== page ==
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Hugh Massey Ray III

Hugh Ray’s Answers

3 total

  • Should I file for bankruptcy?

    I am 29 years old, and I graduated with my MBA almost 3 years ago. Before i went back to school I was making about 45,000 a year. When I went back, I was a graduate assistant (and signed a contract not to work if they paid my tuition and 500 per m...

    Hugh’s Answer

    First of all, I need to clarify that I am not your lawyer and since you do not live in Texas where I practice, this should not be construed as legal advice, rather it is a generally applicable statement of the law.

    People generally file bankruptcy to protect assets - to prevent a foreclosure, etc. If a debtor has no job, nothing substantial to seize, no significant wages to garnish, etc., there is little benefit from bankrutpcy.

    Also, with very rare exceptions for extreme hardship, (i.e. you are brain damaged and in a coma), student loan debt is not dischargeable.

    If you consult with a bankruptcy attorney in your area, he can advise you on state exemptions (which are assets you could keep after a bankruptcy). I advise you to consult with a consumer bankrupty attorney in your area.

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  • Can past state or federal income tax debt be discharged in bankruptcy

    CAN I FILE PAST INCOME TAXES DEBT IN A BANKRUPTCY

    Hugh’s Answer

    First, I am not your lawyer and I do not have enough information from your question to give specific legal advice. This does not answeer questions of Georgia law. Generally, I can state the following:

    1) If a person files bankruptcy he MUST file his tax returns or else the bankruptcy will be dismissed. If no return was filed, or if the returns were filed within the last 2 years, the taxes cannot be discharged (11 U.S.C. §523(a)(1)(B). If the return was fraudulent, the taxes cannot be discharged. 11 U.S.C. §523(a)(1)(C).
    2) If someone owes employee withholding trust fund taxes (form 940 and 941), he cannot discharge them.
    3) If someone owes ordinary income taxes that were assessed and owing within the last 2 years (and returns were filed), he cannot discharge them. (An offer and compromise to the IRS will extend this 2 year period)
    4) If someone owes ordinary income taxes that were unsecured, assessed and owing more than 2 years before the bankruptcy, bankruptcy law allows for those taxes to be discharged if the debtor complies with all other provisions of bankrutpcy law, which may require partial repayment based on the debtor's disposable income. 11 U.S.C. §523(a)(1), §507(a)(8).

    Short answer - the answer depends on how long the taxes have been past due, when the returns were filed, and why the taxes are owed. Even then, a discharge can require monthly payments of disposable income for five years. You should call a Georgia bankruptcy lawyer to consult about the specific facts of your case.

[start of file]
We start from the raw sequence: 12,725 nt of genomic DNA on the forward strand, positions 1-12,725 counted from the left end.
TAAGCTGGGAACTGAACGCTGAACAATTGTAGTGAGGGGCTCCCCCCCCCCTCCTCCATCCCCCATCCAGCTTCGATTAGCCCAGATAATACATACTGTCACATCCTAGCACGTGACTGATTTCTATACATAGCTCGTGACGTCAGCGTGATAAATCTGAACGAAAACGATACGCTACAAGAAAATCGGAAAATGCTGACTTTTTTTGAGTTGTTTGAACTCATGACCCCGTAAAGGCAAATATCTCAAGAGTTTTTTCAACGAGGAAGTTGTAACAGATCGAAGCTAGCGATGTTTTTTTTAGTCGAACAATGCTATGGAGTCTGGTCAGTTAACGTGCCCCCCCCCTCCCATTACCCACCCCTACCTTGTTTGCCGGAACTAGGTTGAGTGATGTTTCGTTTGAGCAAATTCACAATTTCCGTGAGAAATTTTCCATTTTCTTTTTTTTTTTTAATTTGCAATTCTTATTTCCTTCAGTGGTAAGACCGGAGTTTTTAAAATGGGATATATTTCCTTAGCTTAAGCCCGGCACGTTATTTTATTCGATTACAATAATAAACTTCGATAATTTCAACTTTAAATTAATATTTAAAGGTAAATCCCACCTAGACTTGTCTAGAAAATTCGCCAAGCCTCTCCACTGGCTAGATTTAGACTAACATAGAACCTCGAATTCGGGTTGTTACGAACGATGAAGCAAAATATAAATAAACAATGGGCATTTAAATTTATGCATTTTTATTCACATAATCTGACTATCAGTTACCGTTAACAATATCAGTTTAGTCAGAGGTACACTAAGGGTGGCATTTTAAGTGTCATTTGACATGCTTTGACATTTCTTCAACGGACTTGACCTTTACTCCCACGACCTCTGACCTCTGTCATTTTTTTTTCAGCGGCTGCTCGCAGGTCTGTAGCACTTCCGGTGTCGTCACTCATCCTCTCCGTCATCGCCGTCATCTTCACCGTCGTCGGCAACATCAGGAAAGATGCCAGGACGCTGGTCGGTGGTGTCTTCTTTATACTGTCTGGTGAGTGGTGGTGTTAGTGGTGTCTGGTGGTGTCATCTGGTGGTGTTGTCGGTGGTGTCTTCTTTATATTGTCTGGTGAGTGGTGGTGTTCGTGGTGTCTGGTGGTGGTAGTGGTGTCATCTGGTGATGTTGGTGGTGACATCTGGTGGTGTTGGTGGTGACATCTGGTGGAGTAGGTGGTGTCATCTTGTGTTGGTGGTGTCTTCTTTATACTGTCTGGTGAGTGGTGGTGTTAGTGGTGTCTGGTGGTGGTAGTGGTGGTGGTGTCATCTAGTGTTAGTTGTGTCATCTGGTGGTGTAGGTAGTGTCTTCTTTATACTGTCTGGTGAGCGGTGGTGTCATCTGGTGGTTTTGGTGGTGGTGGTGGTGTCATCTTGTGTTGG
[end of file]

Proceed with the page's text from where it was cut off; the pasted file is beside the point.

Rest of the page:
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  • Under TX debt collection laws what are a debtor's rights when a credit card company has secured a judgment against me

    what do i do if there is judgement against me from credit card debt and i can not pay it?

    Hugh’s Answer

    First, please understand that this communication does not make me your lawyer and you are not my client. I do not know all the particular facts of your situation - for instance, whether you are a Texas resident and for how long, how you make money ad what you own, and whether the credit card company sued for fraud or just sworn account. Generally - here are the possibilitiies:

    The credit card company may sell the judgment to a collection company, who may re-sell it, etc.. Whoever holds the judgment has the following options:

    1) Abstract the judgment in the county where you own real estate to place a lien on any non-homestead property. If you have a second home or similar property, they may be able to sell. it.
    2) Execute on the judgment to seize non-exempt assets. This is unlikely for most people as Texas allows a homestead regardless of value (up to 10 acres urban or 100/200 acres rural) and an additional $30,000 in personal property (but not money in a bank) for a single person or $60,000 for a family.
    3) seek to garnish your bank accounts. This is unlikely unless you keep a large amount of money in that account.
    4) appoint a reciever - even more unlikley unless you own and run a business.
    5) file an involuntary bankruptcy if they can find enough of your other creditors and think you have been hiding assets.
    6) Send out post-judgment discovery requests, in which you will have to disclose your assets.

    Your options:
    1) do nothing and let the creditor get frustrated. They will probably pester you. They have 10 years to collect on the judgment and they may renew for another 10 years.
    2) do nothing, wait for the collection companies to get frustrated, and negotiate a lower one-time payment to discharge the debt (this deal should be in writing, however).
    3) file bankruptcy and discharge the debt along with all other unsecured debts. Bankruptcy should only be considered as a last resort - after discussing your options with an attorney who represents you. No matter what you do, you should call a good consumer debtor attorney in your area to discuss your options and NOT a credit counseling service until advised to by your lawyer.

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